This is an update from an earlier story today that was posted to Tahoe Ski Resort.
One skier was killed and another was seriously injured Friday following an avalanche at the Alpine Meadows ski resort in Lake Tahoe.
Within hours on Friday (Jan. 17), Placer County Sheriff’s deputies identified the victim as Cole Comstock, 34, of Blairsden, a Northern California mountain community of fewer than 100 people that’s about 60 miles from Alpine Meadows.
A second man injured in the avalanche has been in surgery much of the day at Tahoe Forest Hospital in Truckee and has serious injuries. No other injuries were reported.
According to the Placer County Sheriff’s Office, the avalanche happened at 10:16 a.m. near the Subway ski run. The avalanche swept up the two men on the ski run known as Subway Cirque, located off the Scott chairlift. The resort said the cause of the avalanche is under investigation.
The sheriff’s office and search and rescue crews responded to the Alpine Meadows incident after reports of an avalanche. Helped by people who were on the lift and witnessed the avalanche, authorities were able to find Comstock fairly quickly.
The second skier, whose name has not been released, had lower-body injuries, according to a news release from Squaw Valley Alpine Meadows.
Earlier, the sheriff’s office said “several” people were missing. Witnesses to the incident saw no other individuals involved, and no additional individuals have been reported missing. The resort said the search was “complete” at 11:45 a.m. on Friday afternoon.
Logan Miller, who was snowboarding Friday on a powder day at Alpine Meadows, says he is fearful of avalanches, which are very unpredictable in nature.
“One of my greatest fears is being caught in an avalanche and the likelihood of not being able to get out alive or being uninjured,” Miller told KCRA-3 TV, Sacramento. “(Surviving) is pretty low. It’s just a real drag to hear about this.”
The Alpine Meadows resort remained open Friday, but the Subway run was closed as crews continued to search the area for anyone missing. Prior to opening, Alpine crews did maintenance at various areas on the mountain that included controlled explosions to decrease chances of an avalanche.
The Subway Cirque run where Comstock and the second man were skiing is steep, rugged terrain and is definitely an advanced run that only expert skiers and riders should attempt. The run was open and not an out-of-bounds area.
Nationally, this is reportedly the 10th skiing/snowboarding death for the 2019-20 season.
BIG SNOW STORM: Like all the Tahoe ski resorts, Squaw Valley Alpine Meadows received an abundance of snow in the previous 24 hours, ending Friday morning. Alpine Meadows got 25 inches, the second most among Tahoe ski resorts. Neighboring Squaw Valley received 19 inches.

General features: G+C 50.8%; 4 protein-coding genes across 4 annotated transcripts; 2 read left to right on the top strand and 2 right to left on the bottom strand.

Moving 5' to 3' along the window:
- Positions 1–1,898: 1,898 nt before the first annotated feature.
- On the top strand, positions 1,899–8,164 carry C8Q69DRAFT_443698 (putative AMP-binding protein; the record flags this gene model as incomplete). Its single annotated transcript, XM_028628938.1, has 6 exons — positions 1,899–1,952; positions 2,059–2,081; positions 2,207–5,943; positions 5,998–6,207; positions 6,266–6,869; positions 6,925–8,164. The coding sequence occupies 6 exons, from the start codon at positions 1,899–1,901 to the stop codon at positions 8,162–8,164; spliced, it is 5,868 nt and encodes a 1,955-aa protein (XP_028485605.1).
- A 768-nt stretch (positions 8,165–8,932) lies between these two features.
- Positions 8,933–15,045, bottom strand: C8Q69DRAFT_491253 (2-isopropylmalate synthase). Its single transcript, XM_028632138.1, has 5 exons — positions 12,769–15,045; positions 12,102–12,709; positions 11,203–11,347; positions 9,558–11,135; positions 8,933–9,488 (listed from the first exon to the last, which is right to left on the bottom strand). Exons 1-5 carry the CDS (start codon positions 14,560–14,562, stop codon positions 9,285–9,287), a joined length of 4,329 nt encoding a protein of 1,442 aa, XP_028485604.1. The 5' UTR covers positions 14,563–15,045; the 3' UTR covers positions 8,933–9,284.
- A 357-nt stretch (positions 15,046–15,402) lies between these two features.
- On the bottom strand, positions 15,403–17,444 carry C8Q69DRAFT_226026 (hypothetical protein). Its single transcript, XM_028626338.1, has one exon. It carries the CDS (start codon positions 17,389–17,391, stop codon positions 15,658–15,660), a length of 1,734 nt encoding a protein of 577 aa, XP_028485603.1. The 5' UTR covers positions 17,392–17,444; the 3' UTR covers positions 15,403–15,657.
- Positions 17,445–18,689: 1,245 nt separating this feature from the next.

Family-friendly ski resort Tahoe Donner received the most snow among Tahoe ski resorts, getting 26 inches over a 24-hour period ending Friday morning. Also receiving more than 2 feet of snow was Homewood Mountain (25 inches). Northstar California reported 22 inches, Sugar Bowl had 21 inches and Sierra-at-Tahoe received 20 inches.
Avalanche concerns are always an issue following big snow storms. Ski patrol personnel are out early checking for avalanche dangers.
“The entire Squaw Valley Alpine Meadows team, including all of the first responders, extend their deepest sympathies to the family and friends of the deceased,” a Squaw Valley Alpine Meadows press release stated. “We are working closely with the families of all the affected individuals to ensure their continued care.”
PREVIOUS ALPINE AVALANCHE: There was a deadly avalanche at the ski resort on March 31, 1982. Seven people were killed.
It was snowing hard for four straight days and the resort was closed, but there were still some people who had to report to work. The avalanche hit the Summit Chairlift Terminal building, the main ski lodge, several small buildings, and two chairlifts, and it buried the parking lot under 10 to 20 feet of snow.
Of the seven people in the Summit Building at the time of the avalanche, three were killed. Four people were buried in the parking lot and were also killed. Altogether 12 people and one dog were victims of the avalanche. The dog survived a one-day burial. Total monetary loss was approximately 1.6 million dollars.
Among the survivors was Anna Conrad. She miraculously survived the avalanche despite being trapped for five days was discovered in an air pocket beneath several feet of snow and debris in an A-frame building, the Alpine Meadows lodge.
“I had absolutely no idea what had happened, it was so instantaneous,” Conrad recalls. “I did a lot of sleeping and thinking about friends. I just kept telling myself I could do it, I could do it. They’d find me.”
Following her rescue, Allen spent two months in a hospital. A portion of her right leg and the toes on her left foot were irreparably damaged by frostbite. The heroic Conrad not only began skiing again, she is still teaching safety at Mammoth Mountain ski resort.
SNOW REPORT (snow today; season totals)
- Squaw Valley: 19-190 inches
- Sierra-at-Tahoe: 20-188 inches
- Northstar California: 22-186 inches
- Boreal Mountain: 13-182 inches
- Alpine Meadows: 25–181 inches
- Kirkwood Mountain: 15-180 inches
- Heavenly Mountain: 14-178 inches
- Soda Springs: 13-178 inches
- Sugar Bowl: 21-177 inches
- Mt. Rose: 13-170 inches
- Homewood Mountain: 25-156 inches
- Tahoe Donner: 26-109
- Diamond Peak: 15-108 inches